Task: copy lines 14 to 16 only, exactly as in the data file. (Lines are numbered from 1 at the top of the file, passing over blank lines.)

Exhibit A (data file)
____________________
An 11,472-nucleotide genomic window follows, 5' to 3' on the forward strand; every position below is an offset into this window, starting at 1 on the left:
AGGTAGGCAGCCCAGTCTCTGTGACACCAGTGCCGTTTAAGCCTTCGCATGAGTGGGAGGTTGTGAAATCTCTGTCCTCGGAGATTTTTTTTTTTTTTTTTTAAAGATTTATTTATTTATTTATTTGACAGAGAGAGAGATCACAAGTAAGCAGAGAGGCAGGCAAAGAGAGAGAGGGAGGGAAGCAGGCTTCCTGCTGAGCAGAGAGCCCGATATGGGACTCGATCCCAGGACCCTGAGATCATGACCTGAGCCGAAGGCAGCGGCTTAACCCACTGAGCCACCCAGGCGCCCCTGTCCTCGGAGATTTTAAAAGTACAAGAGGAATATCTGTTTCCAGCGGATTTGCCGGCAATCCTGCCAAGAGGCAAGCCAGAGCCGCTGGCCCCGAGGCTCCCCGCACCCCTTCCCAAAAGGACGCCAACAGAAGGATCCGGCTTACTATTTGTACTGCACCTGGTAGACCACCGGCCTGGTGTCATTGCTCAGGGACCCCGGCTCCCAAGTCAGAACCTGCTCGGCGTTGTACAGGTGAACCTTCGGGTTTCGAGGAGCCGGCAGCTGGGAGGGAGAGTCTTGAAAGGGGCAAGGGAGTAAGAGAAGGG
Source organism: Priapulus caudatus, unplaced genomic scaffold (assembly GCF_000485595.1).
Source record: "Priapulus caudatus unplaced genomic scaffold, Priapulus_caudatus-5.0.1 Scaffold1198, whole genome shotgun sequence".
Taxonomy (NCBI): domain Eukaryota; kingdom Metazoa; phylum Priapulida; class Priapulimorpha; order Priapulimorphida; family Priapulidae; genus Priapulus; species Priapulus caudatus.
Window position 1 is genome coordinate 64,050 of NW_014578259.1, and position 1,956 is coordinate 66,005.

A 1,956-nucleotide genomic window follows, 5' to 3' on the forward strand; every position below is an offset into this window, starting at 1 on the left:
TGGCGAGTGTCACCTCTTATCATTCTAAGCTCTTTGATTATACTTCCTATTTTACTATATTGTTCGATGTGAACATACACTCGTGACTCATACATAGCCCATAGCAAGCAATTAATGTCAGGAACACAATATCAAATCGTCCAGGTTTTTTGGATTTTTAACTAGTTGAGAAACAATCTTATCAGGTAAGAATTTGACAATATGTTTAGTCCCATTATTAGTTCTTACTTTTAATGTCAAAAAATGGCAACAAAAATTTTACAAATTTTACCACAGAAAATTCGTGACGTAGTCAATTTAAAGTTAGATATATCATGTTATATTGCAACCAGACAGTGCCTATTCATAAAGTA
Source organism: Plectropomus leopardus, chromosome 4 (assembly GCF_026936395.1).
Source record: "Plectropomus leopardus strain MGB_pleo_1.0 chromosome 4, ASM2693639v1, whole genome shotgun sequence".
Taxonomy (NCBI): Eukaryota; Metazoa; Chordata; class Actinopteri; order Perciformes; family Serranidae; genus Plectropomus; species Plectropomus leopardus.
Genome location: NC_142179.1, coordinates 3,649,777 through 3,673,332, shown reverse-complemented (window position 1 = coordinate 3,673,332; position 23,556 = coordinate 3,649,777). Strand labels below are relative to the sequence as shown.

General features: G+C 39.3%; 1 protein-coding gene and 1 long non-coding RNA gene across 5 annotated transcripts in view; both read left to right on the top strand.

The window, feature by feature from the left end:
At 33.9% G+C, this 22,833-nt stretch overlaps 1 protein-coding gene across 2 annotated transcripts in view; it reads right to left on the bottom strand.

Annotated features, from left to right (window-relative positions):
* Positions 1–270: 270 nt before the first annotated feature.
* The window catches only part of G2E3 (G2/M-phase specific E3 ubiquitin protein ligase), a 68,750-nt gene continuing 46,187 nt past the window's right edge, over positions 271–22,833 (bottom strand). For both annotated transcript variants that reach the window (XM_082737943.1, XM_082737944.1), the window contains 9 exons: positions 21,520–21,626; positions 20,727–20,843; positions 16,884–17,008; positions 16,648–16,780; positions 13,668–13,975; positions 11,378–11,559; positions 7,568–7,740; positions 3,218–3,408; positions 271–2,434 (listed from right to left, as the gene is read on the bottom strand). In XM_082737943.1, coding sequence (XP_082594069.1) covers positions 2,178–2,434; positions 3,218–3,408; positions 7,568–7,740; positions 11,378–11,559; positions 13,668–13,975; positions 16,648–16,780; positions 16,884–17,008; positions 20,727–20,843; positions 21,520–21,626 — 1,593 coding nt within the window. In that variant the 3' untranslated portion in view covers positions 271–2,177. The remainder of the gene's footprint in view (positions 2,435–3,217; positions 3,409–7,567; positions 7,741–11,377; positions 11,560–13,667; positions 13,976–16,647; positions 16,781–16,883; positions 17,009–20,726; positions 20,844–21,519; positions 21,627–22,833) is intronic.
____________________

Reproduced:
The window, feature by feature from the left end:
At 33.9% G+C, this 22,833-nt stretch overlaps 1 protein-coding gene across 2 annotated transcripts in view; it reads right to left on the bottom strand.

Annotated features, from left to right (window-relative positions):